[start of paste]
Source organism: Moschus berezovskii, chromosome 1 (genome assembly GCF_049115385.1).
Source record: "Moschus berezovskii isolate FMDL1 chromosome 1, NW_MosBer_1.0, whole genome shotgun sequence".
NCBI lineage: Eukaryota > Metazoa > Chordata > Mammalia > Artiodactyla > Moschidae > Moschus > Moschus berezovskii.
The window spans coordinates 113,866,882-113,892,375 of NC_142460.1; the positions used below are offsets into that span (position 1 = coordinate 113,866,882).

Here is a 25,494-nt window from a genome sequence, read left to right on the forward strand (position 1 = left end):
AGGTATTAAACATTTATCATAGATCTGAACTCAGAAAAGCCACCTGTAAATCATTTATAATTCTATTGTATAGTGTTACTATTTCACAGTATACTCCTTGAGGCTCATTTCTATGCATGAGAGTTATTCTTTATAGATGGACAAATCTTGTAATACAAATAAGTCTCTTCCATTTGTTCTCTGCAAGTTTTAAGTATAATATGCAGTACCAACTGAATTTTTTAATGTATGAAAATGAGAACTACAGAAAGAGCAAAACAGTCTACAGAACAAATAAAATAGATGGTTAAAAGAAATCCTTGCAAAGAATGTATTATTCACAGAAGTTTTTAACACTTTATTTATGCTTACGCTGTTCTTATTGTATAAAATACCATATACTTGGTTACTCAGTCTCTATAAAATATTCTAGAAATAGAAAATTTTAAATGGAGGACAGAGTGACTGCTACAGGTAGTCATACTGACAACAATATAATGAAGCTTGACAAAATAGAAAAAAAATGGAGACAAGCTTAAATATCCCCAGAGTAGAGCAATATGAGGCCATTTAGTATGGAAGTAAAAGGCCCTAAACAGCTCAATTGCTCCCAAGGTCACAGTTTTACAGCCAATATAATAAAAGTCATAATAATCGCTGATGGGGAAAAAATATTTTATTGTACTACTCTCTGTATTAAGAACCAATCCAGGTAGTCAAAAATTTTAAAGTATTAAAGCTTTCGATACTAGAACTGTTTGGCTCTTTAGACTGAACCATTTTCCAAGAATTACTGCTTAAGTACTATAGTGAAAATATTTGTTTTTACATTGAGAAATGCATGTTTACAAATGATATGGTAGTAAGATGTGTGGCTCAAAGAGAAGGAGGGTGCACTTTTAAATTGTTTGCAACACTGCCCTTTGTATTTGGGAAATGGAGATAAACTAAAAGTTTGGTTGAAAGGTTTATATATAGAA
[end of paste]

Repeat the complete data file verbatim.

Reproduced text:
Source organism: Moschus berezovskii, chromosome 1 (genome assembly GCF_049115385.1).
Source record: "Moschus berezovskii isolate FMDL1 chromosome 1, NW_MosBer_1.0, whole genome shotgun sequence".
NCBI lineage: Eukaryota > Metazoa > Chordata > Mammalia > Artiodactyla > Moschidae > Moschus > Moschus berezovskii.
The window spans coordinates 113,866,882-113,892,375 of NC_142460.1; the positions used below are offsets into that span (position 1 = coordinate 113,866,882).

Here is a 25,494-nt window from a genome sequence, read left to right on the forward strand (position 1 = left end):
AGGTATTAAACATTTATCATAGATCTGAACTCAGAAAAGCCACCTGTAAATCATTTATAATTCTATTGTATAGTGTTACTATTTCACAGTATACTCCTTGAGGCTCATTTCTATGCATGAGAGTTATTCTTTATAGATGGACAAATCTTGTAATACAAATAAGTCTCTTCCATTTGTTCTCTGCAAGTTTTAAGTATAATATGCAGTACCAACTGAATTTTTTAATGTATGAAAATGAGAACTACAGAAAGAGCAAAACAGTCTACAGAACAAATAAAATAGATGGTTAAAAGAAATCCTTGCAAAGAATGTATTATTCACAGAAGTTTTTAACACTTTATTTATGCTTACGCTGTTCTTATTGTATAAAATACCATATACTTGGTTACTCAGTCTCTATAAAATATTCTAGAAATAGAAAATTTTAAATGGAGGACAGAGTGACTGCTACAGGTAGTCATACTGACAACAATATAATGAAGCTTGACAAAATAGAAAAAAAATGGAGACAAGCTTAAATATCCCCAGAGTAGAGCAATATGAGGCCATTTAGTATGGAAGTAAAAGGCCCTAAACAGCTCAATTGCTCCCAAGGTCACAGTTTTACAGCCAATATAATAAAAGTCATAATAATCGCTGATGGGGAAAAAATATTTTATTGTACTACTCTCTGTATTAAGAACCAATCCAGGTAGTCAAAAATTTTAAAGTATTAAAGCTTTCGATACTAGAACTGTTTGGCTCTTTAGACTGAACCATTTTCCAAGAATTACTGCTTAAGTACTATAGTGAAAATATTTGTTTTTACATTGAGAAATGCATGTTTACAAATGATATGGTAGTAAGATGTGTGGCTCAAAGAGAAGGAGGGTGCACTTTTAAATTGTTTGCAACACTGCCCTTTGTATTTGGGAAATGGAGATAAACTAAAAGTTTGGTTGAAAGGTTTATATATAGAA